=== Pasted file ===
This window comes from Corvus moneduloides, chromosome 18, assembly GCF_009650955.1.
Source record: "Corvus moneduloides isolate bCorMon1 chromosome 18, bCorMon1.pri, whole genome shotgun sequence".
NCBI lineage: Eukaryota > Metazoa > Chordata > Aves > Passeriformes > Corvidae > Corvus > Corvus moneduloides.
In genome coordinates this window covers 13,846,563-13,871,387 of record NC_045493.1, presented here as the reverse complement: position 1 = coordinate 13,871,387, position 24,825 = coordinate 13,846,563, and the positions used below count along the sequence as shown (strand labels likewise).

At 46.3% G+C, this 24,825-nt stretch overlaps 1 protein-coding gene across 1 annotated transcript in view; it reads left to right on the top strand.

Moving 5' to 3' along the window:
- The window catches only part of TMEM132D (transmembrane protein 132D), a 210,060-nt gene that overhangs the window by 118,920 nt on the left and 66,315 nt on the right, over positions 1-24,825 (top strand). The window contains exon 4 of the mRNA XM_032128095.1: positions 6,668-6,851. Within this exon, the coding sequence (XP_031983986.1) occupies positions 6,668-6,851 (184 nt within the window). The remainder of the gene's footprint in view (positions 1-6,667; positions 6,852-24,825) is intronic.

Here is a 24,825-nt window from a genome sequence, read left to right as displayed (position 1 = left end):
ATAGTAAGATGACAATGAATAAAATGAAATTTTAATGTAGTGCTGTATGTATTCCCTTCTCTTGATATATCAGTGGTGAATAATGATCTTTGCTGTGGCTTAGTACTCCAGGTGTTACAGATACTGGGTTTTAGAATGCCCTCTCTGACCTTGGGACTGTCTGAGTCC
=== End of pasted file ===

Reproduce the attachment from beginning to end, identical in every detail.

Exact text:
This window comes from Corvus moneduloides, chromosome 18, assembly GCF_009650955.1.
Source record: "Corvus moneduloides isolate bCorMon1 chromosome 18, bCorMon1.pri, whole genome shotgun sequence".
NCBI lineage: Eukaryota > Metazoa > Chordata > Aves > Passeriformes > Corvidae > Corvus > Corvus moneduloides.
In genome coordinates this window covers 13,846,563-13,871,387 of record NC_045493.1, presented here as the reverse complement: position 1 = coordinate 13,871,387, position 24,825 = coordinate 13,846,563, and the positions used below count along the sequence as shown (strand labels likewise).

At 46.3% G+C, this 24,825-nt stretch overlaps 1 protein-coding gene across 1 annotated transcript in view; it reads left to right on the top strand.

Moving 5' to 3' along the window:
- The window catches only part of TMEM132D (transmembrane protein 132D), a 210,060-nt gene that overhangs the window by 118,920 nt on the left and 66,315 nt on the right, over positions 1-24,825 (top strand). The window contains exon 4 of the mRNA XM_032128095.1: positions 6,668-6,851. Within this exon, the coding sequence (XP_031983986.1) occupies positions 6,668-6,851 (184 nt within the window). The remainder of the gene's footprint in view (positions 1-6,667; positions 6,852-24,825) is intronic.

Here is a 24,825-nt window from a genome sequence, read left to right as displayed (position 1 = left end):
ATAGTAAGATGACAATGAATAAAATGAAATTTTAATGTAGTGCTGTATGTATTCCCTTCTCTTGATATATCAGTGGTGAATAATGATCTTTGCTGTGGCTTAGTACTCCAGGTGTTACAGATACTGGGTTTTAGAATGCCCTCTCTGACCTTGGGACTGTCTGAGTCC